BackgroundThe Covid-19 pandemic-related rise in remote consulting raises questions about the nature and type of risks in remote general practiceAimTo develop an empirically-based and theory-informed taxonomy of risks associated with remote consultations.Design and settingQualitative sub-study of data selected from the wider datasets of three large, multi-site, mixed-method studies of remote care in general practice prior to and during the Covid-19 pandemic in the UKMethodSemi-structured interviews and focus groups with a total of 176 clinicians, and 45 patients. We analysed data thematically, taking account of an existing framework of domains of clinical risk.ResultsThe Covid-19 pandemic brought changes to estates (eg, how waiting rooms were used), access pathways, technologies, and interpersonal interactions. Six domains of risk were evident in relation to[1] practice organisation and set-up (including digital inequalities of access, technology failure and reduced service efficiency); [2] communication and the therapeutic relationship (including a shift to more transactional consultations); [3] quality of clinical care (including missed diagnoses, safeguarding challenges, over-investigation and over-treatment); [4] increased burden on the patient (eg, to self-examine and navigate between services); [5] reduced opportunities for screening and managing the social determinants of health; and [6] workforce (including increased clinician stress and fewer opportunities for learning).ConclusionNotwithstanding potential benefits, if remote consultations are to work safely, risks must be actively mitigated by measures that include digital inclusion strategies, enhanced safety-netting and training and support for staff.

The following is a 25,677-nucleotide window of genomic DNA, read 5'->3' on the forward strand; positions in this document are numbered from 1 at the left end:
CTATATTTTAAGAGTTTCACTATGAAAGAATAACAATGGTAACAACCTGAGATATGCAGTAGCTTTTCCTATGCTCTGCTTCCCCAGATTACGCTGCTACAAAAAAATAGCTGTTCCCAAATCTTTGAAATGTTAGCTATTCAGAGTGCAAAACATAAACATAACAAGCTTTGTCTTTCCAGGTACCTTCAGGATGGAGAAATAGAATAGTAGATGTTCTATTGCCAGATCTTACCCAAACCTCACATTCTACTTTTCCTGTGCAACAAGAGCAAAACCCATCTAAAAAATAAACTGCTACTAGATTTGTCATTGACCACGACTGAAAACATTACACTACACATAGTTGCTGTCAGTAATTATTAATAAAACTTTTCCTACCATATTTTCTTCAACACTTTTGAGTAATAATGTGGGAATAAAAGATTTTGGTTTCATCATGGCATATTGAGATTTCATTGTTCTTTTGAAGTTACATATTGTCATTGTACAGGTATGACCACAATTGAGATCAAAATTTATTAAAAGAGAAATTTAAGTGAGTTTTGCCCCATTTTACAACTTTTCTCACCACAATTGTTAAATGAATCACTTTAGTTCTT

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Peninsula Medical School